Russia's defense minister said Moscow and Washington are getting closer to an agreement that would help defuse the humanitarian crisis in the besieged Syrian city Aleppo.
"Step by step, we are nearing an arrangement -- I'm talking exclusively about Aleppo -- that would allow us to find common ground and start fighting together for bringing peace to that territory, that long-suffering land so that people could return to their homes," Sergei Shoigu told Rossia 24 television on August 15.
Shoigu added that Russian representatives are "in a very active stage of talks with our American colleagues."
Fighting for Aleppo, once Syria's commercial capital and its largest city, has become the focal point of the nation's civil war, now in its sixth year.
U.S. officials said, however, that agreement is not close.
"We have nothing to announce at this time," U.S. State Department spokeswoman Elizabeth Trudeau said. "We remain in close contact [with Russian officials]."
Russia and the United States have been discussing greater coordination in Syria, but they have been unable to reach agreement on which militant groups could be targeted.
Russia has criticized what it contends is U.S. reluctance to persuade the Syrian opposition groups it supports to withdraw from areas controlled by the Al-Nusra Front, Al-Qaeda's branch in Syria.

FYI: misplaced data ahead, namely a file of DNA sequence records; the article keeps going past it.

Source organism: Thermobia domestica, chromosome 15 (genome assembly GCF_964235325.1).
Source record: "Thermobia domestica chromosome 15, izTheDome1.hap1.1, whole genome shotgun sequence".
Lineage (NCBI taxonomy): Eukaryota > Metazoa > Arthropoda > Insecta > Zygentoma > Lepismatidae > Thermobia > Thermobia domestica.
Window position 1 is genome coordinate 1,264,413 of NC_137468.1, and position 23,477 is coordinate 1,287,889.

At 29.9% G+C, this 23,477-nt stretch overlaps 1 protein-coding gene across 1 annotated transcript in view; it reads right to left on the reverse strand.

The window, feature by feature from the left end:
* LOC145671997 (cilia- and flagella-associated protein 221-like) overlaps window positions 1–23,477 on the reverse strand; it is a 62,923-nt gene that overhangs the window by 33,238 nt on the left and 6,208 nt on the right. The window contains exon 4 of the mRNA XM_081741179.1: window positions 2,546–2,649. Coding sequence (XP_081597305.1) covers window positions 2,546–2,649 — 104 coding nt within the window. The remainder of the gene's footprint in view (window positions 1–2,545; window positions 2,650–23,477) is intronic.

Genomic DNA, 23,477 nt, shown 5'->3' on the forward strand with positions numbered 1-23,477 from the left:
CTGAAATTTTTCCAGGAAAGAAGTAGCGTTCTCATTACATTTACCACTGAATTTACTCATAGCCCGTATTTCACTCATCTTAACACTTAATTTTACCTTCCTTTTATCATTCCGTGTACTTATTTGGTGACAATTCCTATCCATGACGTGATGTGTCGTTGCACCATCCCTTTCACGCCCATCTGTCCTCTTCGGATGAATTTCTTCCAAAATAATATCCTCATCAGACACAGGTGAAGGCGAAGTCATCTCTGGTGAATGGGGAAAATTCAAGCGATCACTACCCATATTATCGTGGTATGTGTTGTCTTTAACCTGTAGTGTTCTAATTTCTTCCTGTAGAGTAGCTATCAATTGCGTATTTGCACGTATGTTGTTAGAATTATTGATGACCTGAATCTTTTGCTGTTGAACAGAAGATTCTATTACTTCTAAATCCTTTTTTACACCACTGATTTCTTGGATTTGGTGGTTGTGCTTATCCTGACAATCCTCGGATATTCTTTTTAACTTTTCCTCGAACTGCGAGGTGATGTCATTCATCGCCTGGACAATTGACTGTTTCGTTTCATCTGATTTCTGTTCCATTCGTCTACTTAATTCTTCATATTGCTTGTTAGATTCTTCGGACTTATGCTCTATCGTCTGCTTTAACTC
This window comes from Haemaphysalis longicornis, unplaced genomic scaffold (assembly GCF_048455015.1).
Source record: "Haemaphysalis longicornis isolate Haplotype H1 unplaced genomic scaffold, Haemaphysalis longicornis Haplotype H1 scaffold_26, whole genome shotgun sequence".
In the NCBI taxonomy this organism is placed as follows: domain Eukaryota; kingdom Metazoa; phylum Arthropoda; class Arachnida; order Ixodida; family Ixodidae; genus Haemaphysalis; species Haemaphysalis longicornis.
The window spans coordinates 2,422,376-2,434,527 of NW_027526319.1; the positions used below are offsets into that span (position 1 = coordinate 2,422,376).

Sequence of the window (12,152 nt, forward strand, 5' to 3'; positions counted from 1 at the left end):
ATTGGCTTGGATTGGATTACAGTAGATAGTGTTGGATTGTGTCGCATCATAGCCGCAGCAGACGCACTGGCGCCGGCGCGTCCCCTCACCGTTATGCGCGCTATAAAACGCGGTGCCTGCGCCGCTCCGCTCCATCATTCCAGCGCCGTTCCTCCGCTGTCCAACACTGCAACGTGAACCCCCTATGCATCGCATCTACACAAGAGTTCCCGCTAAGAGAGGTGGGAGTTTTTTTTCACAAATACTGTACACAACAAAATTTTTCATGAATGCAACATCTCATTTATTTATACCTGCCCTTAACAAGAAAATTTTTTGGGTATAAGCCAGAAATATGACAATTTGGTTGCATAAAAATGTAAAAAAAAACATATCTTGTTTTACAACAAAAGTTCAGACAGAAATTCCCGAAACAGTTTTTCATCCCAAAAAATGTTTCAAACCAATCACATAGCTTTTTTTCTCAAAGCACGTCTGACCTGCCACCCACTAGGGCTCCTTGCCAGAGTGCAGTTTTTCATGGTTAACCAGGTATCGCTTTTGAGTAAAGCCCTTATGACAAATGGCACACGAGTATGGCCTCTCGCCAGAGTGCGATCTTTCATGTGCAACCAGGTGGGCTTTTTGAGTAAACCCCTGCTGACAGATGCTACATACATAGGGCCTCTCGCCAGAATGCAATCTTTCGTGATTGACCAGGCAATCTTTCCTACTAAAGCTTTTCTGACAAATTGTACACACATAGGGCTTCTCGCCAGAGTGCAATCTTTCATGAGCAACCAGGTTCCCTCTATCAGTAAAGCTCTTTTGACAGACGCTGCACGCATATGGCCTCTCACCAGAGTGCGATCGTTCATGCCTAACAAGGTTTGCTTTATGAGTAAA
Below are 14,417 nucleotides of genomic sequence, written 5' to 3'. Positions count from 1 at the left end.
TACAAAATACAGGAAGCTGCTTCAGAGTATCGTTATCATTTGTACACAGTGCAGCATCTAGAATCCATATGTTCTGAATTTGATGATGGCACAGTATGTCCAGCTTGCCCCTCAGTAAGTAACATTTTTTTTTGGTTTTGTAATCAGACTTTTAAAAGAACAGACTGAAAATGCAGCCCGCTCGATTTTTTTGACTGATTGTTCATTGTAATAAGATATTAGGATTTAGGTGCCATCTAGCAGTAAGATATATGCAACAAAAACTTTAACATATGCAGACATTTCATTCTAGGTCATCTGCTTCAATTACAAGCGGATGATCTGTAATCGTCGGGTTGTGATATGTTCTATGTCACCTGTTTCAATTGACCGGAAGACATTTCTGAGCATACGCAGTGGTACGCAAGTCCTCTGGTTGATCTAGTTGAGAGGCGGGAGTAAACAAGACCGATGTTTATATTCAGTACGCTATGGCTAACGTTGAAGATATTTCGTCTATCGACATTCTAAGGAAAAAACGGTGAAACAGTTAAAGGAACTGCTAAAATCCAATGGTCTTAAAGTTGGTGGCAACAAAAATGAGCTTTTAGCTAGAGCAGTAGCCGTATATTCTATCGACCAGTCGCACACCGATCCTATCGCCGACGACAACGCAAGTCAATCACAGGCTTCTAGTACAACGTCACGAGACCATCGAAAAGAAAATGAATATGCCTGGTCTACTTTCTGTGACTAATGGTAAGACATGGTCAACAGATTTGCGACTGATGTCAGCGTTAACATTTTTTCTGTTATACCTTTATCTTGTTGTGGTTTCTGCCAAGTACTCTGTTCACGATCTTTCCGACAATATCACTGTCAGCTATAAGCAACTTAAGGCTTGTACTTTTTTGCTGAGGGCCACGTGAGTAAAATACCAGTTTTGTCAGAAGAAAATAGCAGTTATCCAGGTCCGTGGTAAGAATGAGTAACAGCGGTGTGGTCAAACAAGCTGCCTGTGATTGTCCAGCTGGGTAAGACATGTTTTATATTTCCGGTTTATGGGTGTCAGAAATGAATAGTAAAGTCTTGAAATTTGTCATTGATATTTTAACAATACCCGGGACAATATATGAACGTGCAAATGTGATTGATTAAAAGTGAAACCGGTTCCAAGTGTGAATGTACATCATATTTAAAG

Shoigu said in the TV interview that extremists in Syria are often positioned near groups that the United States considers moderate.
The Al-Nusra Front has rebranded itself and now goes under the name of Fath al-Sham, an apparent attempt to evade Russian and U.S.-led air strikes targeting militants. Many have dismissed the name change as window dressing.
Peter Maurer, president of the International Committee of the Red Cross, on August 15 described the battle for Aleppo as "one of the most devastating urban conflicts in modern times."
"No one and nowhere is safe. Shell fire is constant, with houses, schools, and hospitals all in the line of fire. People live in a state of fear. Children have been traumatized. The scale of the suffering is immense," Maurer said.
The Red Cross repeated its call on all warring parties to allow humanitarian agencies to deliver supplies to civilians in desperate need of food and clean water across Aleppo.
Shoigu said Russia has delivered aid to Aleppo and is helping to rebuild damaged water-pumping stations. About 700,000 people are still living in Aleppo and residents in the eastern part of the city were "hostages of armed groups," he said.
Earlier on August 15, Russian Foreign Minister Sergei Lavrov said that Syrian militants had used a temporary cease-fire around Aleppo to regroup.